Sunday, 27 May 2018

Cruising down the Warwickshire River Avon

As I type this on Sunday evening we are west of Evesham heading towards Pershore.  In the last few days that we've come down the river it has gone up and now down and the weather has generally gone down in the sense that we have lost the brilliant summer weather we've had for the last couple of weeks.

So last Thursday we set out from Stratford downstream as far as Bidford Grange Lock.  We stopped here because we particularly wanted to get to see Welford on Avon.  The problem with rivers is that you can't moor just anywhere, like on the canals, and sometimes the mooring is on the wrong side of the river with no bridge for miles.
Stratford Trinity Lock has these beams over it to stop the lock collapsing in the soft terrain it is built in.

Binton Bridges is one of a number where you have to be particularly careful in a strong stream to avoid being swept into the bridge arch.  On Thursday levels were low and we had no problems.  Going downstream is worse because you have less control.

Here is our mooring above the lock.  The high flood poles give you a good idea what can happen with this river!

We cycled back a few miles into Welford.  Some parts of it are delightful.


Welford's claim to fame is that it has the tallest maypole in Britain at 65 feet tall.  It was originally made of wood but the present one is aluminium.  And, yes, it is used at the annual fair.



















Friday started with rain and we delayed our start.  We came down a couple of locks into Bidford on Avon where we had lunch and looked around before cruising on to Harvington Lock:
This is Bidford Bridge, another ancient structure.  The arch for boats is indicated by the arrow and is, oddly, the lower one to the left, not the high arch in the middle.

We filled up with water at Bidford and took this shot looking along Leo and up the river to the bridge.


This is a bit of fun at the Frog Inn by the bridge where we had lunch.  In case you can't read the sign on the wall it says: "FROG PARKING ONLY, ALL OTHERS WILL BE TOAD".  Well it tickled Ian anyway!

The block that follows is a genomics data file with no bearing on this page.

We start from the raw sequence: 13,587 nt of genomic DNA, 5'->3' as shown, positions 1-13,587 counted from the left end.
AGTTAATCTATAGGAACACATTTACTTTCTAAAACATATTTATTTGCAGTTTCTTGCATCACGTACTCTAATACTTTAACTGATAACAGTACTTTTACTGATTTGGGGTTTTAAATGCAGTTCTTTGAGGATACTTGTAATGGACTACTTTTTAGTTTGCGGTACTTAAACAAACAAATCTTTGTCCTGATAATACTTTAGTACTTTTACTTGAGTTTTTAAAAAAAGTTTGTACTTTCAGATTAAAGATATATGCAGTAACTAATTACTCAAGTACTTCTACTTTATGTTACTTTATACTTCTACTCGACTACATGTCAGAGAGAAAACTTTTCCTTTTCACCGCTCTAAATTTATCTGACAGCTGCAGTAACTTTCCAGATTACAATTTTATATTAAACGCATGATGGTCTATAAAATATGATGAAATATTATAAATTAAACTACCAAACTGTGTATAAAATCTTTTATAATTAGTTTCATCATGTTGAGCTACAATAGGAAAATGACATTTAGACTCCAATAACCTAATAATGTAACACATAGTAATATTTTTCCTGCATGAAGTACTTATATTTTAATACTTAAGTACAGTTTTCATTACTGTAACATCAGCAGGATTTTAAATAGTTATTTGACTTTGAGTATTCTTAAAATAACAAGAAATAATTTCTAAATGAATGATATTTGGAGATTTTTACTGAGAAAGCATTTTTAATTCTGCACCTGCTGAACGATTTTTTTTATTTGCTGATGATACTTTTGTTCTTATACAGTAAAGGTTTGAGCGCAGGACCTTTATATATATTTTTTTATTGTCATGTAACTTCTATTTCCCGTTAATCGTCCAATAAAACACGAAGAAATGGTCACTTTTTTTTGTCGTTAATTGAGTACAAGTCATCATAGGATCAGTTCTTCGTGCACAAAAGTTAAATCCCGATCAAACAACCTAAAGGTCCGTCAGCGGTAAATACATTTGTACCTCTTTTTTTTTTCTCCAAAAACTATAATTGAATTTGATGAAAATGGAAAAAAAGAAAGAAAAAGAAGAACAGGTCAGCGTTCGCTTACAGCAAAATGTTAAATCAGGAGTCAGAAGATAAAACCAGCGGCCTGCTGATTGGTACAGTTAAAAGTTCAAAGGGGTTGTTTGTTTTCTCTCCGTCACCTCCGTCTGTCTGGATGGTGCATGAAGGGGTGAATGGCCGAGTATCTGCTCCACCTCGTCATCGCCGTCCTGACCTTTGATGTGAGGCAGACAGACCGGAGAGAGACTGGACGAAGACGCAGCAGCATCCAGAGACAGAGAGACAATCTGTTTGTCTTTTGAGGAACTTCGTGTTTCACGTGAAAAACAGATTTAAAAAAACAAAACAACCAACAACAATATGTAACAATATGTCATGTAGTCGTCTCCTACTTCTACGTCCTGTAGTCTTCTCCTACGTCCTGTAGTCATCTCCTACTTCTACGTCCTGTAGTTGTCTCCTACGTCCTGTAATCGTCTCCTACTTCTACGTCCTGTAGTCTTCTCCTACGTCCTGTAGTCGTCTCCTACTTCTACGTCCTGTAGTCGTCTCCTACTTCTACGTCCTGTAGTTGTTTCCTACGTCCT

Down below Marlcliff Lock the River Arrow joins the Avon.  Though the main river was quite calm, the Arrow had a lot of water in it and the flow below the confluence was a lot stronger and made it tricky to steer round the bends.

As you approach Harvington Lock there is this long weir, part of whose length is protected by a walkway above it.  More about this in a minute.

Here is Leo moored above the lock on some moorings which are at right angles to the direction of travel, so a bit of a surprise when you arrive and nearly pass them heading for the lock.  You can see the weir walkway in the distance.  The idea when boating is to stay away from this in case the flow of water washes you onto it.

There is a large lock island at Harvington and an old mill there is largely overgrown.

However if you creep round the back you can peer inside what is an old water mill.  I wouldn't dream of trying to go inside (even if it was permitted which it is not) as the building looks pretty unsafe.

Here you can see the drive wheels for the mill.

The first lock restored here was not a success and so it has been converted into a dry dock which you can hire from the owner.  Ingenious!

Yesterday (Saturday) the river was higher because of the rain and the warning signs were showing 'red' which means 'stay where you are'.  So we did and walked into Harvington village in the morning.  This painting of local buildings decorates the inside of the bus shelter.

Like Welford, Harvington has its share of fine timbered buildings.
That evening a narrowboat became jammed against the weir walkway mentioned above.  Working with Dan and Kate another narrowboat team, we went to see if we could help.  We tried all sorts of ways to push and drive the boat off the weir but the flow of water kept bringing it back on.  We had one final go pushing the bow with two poles and with the skipper using full forward throttle we managed to free the boat.  But it was rather touch and go.

So, after a day staying where we were and an evening with its own excitement, we've come on downriver today through Evesham:
We've seen this before but it continues to fascinate us.  Here we have at least two families of goslings all looked after by a group of adults.  It's like a school party of goslings.

Coming downstream to the lock at Evesham is a bit of challenge!  You have to moor on a similar weir walkway to that at Harvington and then turn sharp right into the lock when it is ready for you.  And, to make matters worse, there is a strong stream flowing to the left and beyond the lock.  So quite a puzzle but we did it with only a bit of a bump against the lock gate.

Four years ago we came through Evesham in flood conditions and had to stay 4 days on the only flood moorings available which were the 3 taller poles where the first boat is moored.  Now there is a sea of tall poles to ride out the floods.  Well done Avon Navigation Trust!

Some of the weirs on this river are quite fierce.  This picture is taken from the back of Leo leaving Chadbury Lock seen up the stream to the right.
Our mooring tonight is on a big bend of the river so we can see boats coming from both directions.  It is a nice spot though there is traffic noise from the road which is a bit too close.  We are hoping to see our friends Maurice and Carolyn tomorrow so not sure of the plans for the day, but our progress over the next week will be down the Avon to Tewkesbury.

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